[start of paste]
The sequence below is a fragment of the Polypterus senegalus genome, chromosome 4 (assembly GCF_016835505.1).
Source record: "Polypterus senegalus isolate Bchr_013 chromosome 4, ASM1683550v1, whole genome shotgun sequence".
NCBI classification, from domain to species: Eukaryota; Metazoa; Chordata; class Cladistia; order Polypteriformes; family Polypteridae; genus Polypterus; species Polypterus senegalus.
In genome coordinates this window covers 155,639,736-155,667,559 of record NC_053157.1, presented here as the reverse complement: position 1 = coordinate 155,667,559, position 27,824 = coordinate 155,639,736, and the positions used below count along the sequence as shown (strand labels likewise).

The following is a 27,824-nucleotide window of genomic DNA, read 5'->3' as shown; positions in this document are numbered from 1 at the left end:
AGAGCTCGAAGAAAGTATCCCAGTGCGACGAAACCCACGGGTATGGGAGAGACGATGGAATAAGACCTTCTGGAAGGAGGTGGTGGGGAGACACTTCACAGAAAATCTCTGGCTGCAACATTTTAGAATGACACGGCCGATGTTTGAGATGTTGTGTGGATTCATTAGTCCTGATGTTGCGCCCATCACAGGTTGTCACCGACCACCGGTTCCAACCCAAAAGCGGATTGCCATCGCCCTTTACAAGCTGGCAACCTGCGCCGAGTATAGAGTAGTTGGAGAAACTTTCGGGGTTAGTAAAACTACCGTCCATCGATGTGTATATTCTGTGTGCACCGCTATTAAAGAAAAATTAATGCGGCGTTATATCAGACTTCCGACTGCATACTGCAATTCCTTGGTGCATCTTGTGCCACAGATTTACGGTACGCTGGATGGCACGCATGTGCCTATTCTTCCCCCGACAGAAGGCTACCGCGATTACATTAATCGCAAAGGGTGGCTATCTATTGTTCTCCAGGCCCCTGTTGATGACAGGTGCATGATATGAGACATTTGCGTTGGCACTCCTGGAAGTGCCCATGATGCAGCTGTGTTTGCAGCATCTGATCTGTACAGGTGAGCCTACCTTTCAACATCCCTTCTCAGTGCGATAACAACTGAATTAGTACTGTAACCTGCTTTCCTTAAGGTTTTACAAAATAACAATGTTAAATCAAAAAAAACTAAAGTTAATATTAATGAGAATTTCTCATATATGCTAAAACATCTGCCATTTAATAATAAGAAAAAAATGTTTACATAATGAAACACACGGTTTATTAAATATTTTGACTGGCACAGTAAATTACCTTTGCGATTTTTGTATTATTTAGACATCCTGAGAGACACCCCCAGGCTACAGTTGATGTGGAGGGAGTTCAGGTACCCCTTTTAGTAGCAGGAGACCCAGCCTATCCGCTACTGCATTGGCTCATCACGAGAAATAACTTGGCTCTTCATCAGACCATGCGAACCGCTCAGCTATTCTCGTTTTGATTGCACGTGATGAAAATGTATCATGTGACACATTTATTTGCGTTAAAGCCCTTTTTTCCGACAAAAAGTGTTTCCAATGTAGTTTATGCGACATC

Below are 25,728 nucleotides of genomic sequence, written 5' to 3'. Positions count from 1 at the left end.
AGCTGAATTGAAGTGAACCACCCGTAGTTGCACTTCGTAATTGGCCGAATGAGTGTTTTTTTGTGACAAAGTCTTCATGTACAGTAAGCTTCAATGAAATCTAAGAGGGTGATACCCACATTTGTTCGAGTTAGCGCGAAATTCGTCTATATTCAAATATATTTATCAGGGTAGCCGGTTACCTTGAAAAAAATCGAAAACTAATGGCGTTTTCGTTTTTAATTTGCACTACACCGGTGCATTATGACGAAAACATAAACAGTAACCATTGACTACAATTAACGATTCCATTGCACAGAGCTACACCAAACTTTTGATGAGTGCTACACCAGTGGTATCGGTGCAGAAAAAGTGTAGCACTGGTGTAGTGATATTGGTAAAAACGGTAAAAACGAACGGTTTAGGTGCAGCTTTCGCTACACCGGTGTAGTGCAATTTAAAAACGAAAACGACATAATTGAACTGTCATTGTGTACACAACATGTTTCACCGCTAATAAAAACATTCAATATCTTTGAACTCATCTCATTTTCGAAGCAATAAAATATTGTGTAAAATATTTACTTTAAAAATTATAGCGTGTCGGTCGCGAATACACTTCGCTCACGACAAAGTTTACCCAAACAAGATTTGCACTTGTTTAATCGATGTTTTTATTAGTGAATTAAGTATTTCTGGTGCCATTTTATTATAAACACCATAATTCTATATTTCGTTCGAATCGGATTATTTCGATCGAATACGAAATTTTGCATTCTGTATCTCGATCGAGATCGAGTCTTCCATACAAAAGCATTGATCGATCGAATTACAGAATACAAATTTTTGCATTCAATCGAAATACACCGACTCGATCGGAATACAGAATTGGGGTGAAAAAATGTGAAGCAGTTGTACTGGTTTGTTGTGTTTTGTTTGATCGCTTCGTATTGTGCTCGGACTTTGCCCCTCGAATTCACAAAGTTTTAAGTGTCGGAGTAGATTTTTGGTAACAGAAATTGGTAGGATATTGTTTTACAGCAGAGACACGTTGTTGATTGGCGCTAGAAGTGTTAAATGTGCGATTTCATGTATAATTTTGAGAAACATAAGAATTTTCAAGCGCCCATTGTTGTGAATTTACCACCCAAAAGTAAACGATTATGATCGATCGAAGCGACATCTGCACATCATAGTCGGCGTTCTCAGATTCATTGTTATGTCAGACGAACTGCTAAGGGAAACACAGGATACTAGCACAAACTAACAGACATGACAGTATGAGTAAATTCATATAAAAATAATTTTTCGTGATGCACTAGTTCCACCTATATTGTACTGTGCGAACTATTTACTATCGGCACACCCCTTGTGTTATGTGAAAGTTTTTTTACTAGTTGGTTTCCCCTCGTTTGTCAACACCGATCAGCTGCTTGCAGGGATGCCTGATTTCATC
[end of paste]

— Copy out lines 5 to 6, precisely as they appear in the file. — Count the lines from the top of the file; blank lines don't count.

The following is a 27,824-nucleotide window of genomic DNA, read 5'->3' as shown; positions in this document are numbered from 1 at the left end:
AGAGCTCGAAGAAAGTATCCCAGTGCGACGAAACCCACGGGTATGGGAGAGACGATGGAATAAGACCTTCTGGAAGGAGGTGGTGGGGAGACACTTCACAGAAAATCTCTGGCTGCAACATTTTAGAATGACACGGCCGATGTTTGAGATGTTGTGTGGATTCATTAGTCCTGATGTTGCGCCCATCACAGGTTGTCACCGACCACCGGTTCCAACCCAAAAGCGGATTGCCATCGCCCTTTACAAGCTGGCAACCTGCGCCGAGTATAGAGTAGTTGGAGAAACTTTCGGGGTTAGTAAAACTACCGTCCATCGATGTGTATATTCTGTGTGCACCGCTATTAAAGAAAAATTAATGCGGCGTTATATCAGACTTCCGACTGCATACTGCAATTCCTTGGTGCATCTTGTGCCACAGATTTACGGTACGCTGGATGGCACGCATGTGCCTATTCTTCCCCCGACAGAAGGCTACCGCGATTACATTAATCGCAAAGGGTGGCTATCTATTGTTCTCCAGGCCCCTGTTGATGACAGGTGCATGATATGAGACATTTGCGTTGGCACTCCTGGAAGTGCCCATGATGCAGCTGTGTTTGCAGCATCTGATCTGTACAGGTGAGCCTACCTTTCAACATCCCTTCTCAGTGCGATAACAACTGAATTAGTACTGTAACCTGCTTTCCTTAAGGTTTTACAAAATAACAATGTTAAATCAAAAAAAACTAAAGTTAATATTAATGAGAATTTCTCATATATGCTAAAACATCTGCCATTTAATAATAAGAAAAAAATGTTTACATAATGAAACACACGGTTTATTAAATATTTTGACTGGCACAGTAAATTACCTTTGCGATTTTTGTATTATTTAGACATCCTGAGAGACACCCCCAGGCTACAGTTGATGTGGAGGGAGTTCAGGTACCCCTTTTAGTAGCAGGAGACCCAGCCTATCCGCTACTGCATTGGCTCATCACGAGAAATAACTTGGCTCTTCATCAGACCATGCGAACCGCTCAGCTATTCTCGTTTTGATTGCACGTGATGAAAATGTATCATGTGACACATTTATTTGCGTTAAAGCCCTTTTTTCCGACAAAAAGTGTTTCCAATGTAGTTTATGCGACATC